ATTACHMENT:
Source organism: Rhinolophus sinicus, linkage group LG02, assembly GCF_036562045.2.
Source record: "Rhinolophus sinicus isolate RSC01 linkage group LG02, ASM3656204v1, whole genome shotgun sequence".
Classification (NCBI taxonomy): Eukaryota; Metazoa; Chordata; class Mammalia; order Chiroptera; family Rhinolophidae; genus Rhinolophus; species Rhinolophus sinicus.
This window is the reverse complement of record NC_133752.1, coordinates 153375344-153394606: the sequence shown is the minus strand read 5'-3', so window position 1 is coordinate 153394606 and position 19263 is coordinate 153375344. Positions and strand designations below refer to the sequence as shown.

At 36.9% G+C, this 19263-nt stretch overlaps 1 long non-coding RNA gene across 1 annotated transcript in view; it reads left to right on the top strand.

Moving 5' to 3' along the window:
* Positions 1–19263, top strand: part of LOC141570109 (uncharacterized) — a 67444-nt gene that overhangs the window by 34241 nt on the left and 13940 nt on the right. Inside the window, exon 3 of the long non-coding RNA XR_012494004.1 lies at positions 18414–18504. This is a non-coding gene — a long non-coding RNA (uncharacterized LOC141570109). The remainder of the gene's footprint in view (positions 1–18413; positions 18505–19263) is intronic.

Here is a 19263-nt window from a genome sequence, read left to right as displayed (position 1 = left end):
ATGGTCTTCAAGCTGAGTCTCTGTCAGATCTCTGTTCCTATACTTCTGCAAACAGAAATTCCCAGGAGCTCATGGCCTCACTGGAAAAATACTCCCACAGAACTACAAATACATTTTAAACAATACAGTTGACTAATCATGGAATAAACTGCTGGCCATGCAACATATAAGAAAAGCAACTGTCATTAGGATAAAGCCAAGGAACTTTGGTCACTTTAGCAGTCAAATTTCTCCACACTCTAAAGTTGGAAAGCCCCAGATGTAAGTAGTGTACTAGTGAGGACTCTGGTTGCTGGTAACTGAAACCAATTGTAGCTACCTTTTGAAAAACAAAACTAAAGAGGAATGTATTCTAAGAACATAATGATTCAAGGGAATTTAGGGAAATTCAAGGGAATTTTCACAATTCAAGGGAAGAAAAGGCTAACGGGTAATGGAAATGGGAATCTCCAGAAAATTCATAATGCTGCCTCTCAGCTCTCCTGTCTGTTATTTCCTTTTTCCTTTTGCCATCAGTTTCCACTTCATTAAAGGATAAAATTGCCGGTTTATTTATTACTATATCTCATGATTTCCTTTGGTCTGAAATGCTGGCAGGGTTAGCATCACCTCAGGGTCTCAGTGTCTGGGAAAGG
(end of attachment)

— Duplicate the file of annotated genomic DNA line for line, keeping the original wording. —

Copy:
Source organism: Rhinolophus sinicus, linkage group LG02, assembly GCF_036562045.2.
Source record: "Rhinolophus sinicus isolate RSC01 linkage group LG02, ASM3656204v1, whole genome shotgun sequence".
Classification (NCBI taxonomy): Eukaryota; Metazoa; Chordata; class Mammalia; order Chiroptera; family Rhinolophidae; genus Rhinolophus; species Rhinolophus sinicus.
This window is the reverse complement of record NC_133752.1, coordinates 153375344-153394606: the sequence shown is the minus strand read 5'-3', so window position 1 is coordinate 153394606 and position 19263 is coordinate 153375344. Positions and strand designations below refer to the sequence as shown.

At 36.9% G+C, this 19263-nt stretch overlaps 1 long non-coding RNA gene across 1 annotated transcript in view; it reads left to right on the top strand.

Moving 5' to 3' along the window:
* Positions 1–19263, top strand: part of LOC141570109 (uncharacterized) — a 67444-nt gene that overhangs the window by 34241 nt on the left and 13940 nt on the right. Inside the window, exon 3 of the long non-coding RNA XR_012494004.1 lies at positions 18414–18504. This is a non-coding gene — a long non-coding RNA (uncharacterized LOC141570109). The remainder of the gene's footprint in view (positions 1–18413; positions 18505–19263) is intronic.

Here is a 19263-nt window from a genome sequence, read left to right as displayed (position 1 = left end):
ATGGTCTTCAAGCTGAGTCTCTGTCAGATCTCTGTTCCTATACTTCTGCAAACAGAAATTCCCAGGAGCTCATGGCCTCACTGGAAAAATACTCCCACAGAACTACAAATACATTTTAAACAATACAGTTGACTAATCATGGAATAAACTGCTGGCCATGCAACATATAAGAAAAGCAACTGTCATTAGGATAAAGCCAAGGAACTTTGGTCACTTTAGCAGTCAAATTTCTCCACACTCTAAAGTTGGAAAGCCCCAGATGTAAGTAGTGTACTAGTGAGGACTCTGGTTGCTGGTAACTGAAACCAATTGTAGCTACCTTTTGAAAAACAAAACTAAAGAGGAATGTATTCTAAGAACATAATGATTCAAGGGAATTTAGGGAAATTCAAGGGAATTTTCACAATTCAAGGGAAGAAAAGGCTAACGGGTAATGGAAATGGGAATCTCCAGAAAATTCATAATGCTGCCTCTCAGCTCTCCTGTCTGTTATTTCCTTTTTCCTTTTGCCATCAGTTTCCACTTCATTAAAGGATAAAATTGCCGGTTTATTTATTACTATATCTCATGATTTCCTTTGGTCTGAAATGCTGGCAGGGTTAGCATCACCTCAGGGTCTCAGTGTCTGGGAAAGG